See what I mean. You can totally tell what the author is trying to get across (as cringeworthy as it is), but it just doesn’t feel as though the characters are actual American teens talking. I got the impression that perhaps English is not Giger’s first language, and that the book could have probably used the touch of a professional translator prior to publication.

Things also never really seemed to happen. There were hints of a bigger picture in the references to the Orbiters, who never appeared in the story but seemed to be a Volturi-esque governing body, yet this never really played into the story. The novel just followed Nathalie from event to event. She celebrated Thanksgiving, Christmas and Independence Day. She befriended her reclusive neighbour (who everyone claimed was disturbed but seemed to be a genuinely nice old man). She got a part time job working in a very stereotypically Irish pub run by a man who looked like a Leprechaun. I read on, waiting for the novel to build to something, but it never came. While a sudden twist was introduced in the penultimate chapter, this truly came out of left field with no foreshadowing. I can’t talk about my many issues with it here without resorting to spoilers but, needless to say, it was badly incorporated and a bit anti-climatic.

And then there were the characters. It’s not that I disliked Nathalie, but I also didn’t really like the way that she was written. Giger’s sirens automatically attract men who flirt with them constantly, solicited or not. While this shocks Nathalie early in the story, she’s told just to accept their constant fawning as a complement. And she does. This sends out a really awful message about consent in the siren world.

Added to this was Nathalie’s sex drive. This was a plot point that emerged late in the story but apparently sirens struggle to control their instinct to sleep with men on sight. This is again not portrayed as being a problem but instead something that’s just natural for sirens. Let’s note that this seems even more iffy when you look at the ages of the characters. Nathalie is above the legal age of consent in the State in which this story is set, but is still under eighteen and pretending to be in her twenties in order to maintain her relationship with the older Alex. If you’re planning on picking up this book, you should possibly bear in mind that this does eventually result in a sex scene. It’s a poorly written sex scene, but a sex scene none the less.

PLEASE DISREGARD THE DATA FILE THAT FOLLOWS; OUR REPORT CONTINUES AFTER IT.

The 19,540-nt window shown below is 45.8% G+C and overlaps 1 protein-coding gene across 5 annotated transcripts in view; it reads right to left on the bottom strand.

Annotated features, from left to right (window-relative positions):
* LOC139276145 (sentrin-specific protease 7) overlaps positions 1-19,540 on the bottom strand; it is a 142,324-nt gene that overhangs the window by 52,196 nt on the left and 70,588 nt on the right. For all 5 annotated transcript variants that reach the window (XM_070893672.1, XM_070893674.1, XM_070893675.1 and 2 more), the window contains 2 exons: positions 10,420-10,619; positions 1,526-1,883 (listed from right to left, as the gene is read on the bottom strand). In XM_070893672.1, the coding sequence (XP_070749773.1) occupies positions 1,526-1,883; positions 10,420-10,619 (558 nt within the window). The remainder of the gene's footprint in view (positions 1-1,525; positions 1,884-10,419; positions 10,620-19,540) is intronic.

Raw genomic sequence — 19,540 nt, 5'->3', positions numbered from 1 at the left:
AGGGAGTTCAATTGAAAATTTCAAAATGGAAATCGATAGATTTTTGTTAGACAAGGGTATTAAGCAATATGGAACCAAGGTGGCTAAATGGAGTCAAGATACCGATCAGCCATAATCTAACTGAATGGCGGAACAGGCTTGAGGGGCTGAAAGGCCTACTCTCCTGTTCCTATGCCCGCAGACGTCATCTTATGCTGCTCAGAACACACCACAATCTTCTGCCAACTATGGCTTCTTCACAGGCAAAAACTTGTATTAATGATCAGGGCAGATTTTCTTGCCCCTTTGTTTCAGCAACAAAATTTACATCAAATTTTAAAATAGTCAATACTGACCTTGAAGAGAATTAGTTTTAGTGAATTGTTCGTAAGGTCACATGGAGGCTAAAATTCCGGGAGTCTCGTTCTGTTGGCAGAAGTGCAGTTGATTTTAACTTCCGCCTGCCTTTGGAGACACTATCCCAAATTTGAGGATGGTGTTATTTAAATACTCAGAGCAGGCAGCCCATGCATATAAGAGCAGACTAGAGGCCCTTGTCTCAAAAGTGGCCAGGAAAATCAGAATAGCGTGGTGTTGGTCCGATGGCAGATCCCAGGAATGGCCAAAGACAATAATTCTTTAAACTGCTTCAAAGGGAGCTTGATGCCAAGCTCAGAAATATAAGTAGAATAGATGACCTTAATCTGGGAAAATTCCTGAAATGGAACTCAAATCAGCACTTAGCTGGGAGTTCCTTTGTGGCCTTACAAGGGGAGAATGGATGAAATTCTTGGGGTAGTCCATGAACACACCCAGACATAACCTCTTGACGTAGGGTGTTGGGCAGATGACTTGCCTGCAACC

Beyond Nathalie, I didn’t really feel as though I had a chance to get to know many of the other characters. What we learned about the sirens mainly came in the form of exposition. We only got the briefest glimpses of them “feeding”, and Luke – the one male siren – was described as being uncontrollable and dangerous but the only glimpse we got of this was one occasion when he excused himself from the room because he had the urge to rip Alex apart.

Nathalie’s little group of school friends were more fun, but they also faded from the plot around the halfway mark in order to make room for her romance. This was disappointing as, of all the characters, these were the ones that I would have liked to see more of. Although it was strongly hinted that Sam was gay, we never found out if that was actually the case and we’ve got to assume that Phe’s bullying stopped because Nathalie asked them nicely as her tormentors just sort of give up after a while.

Anyhow, I’ve rambled for long enough. Heart of Power: The Siren’s Awakening had some nice ideas and could have made an interesting paranormal novel, but it just didn’t develop them. The plot lacks any real drama, the plot twist was weak and the supporting cast doesn’t receive any development. Unfortunately, it really wasn’t a story that I’d recommend.

Heart of Power: The Siren’s Awakening can be purchased as a Paperback and eBook on Amazon.co.uk

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© Kim Dyer and Arkham Reviews, 2016. Unauthorized use and/or duplication of this material without express and written permission from this blog’s author and/or owner is strictly prohibited. Excerpts and links may be used, provided that full and clear credit is given to Kim Dyer and Arkham Reviews with appropriate and specific direction to the original content.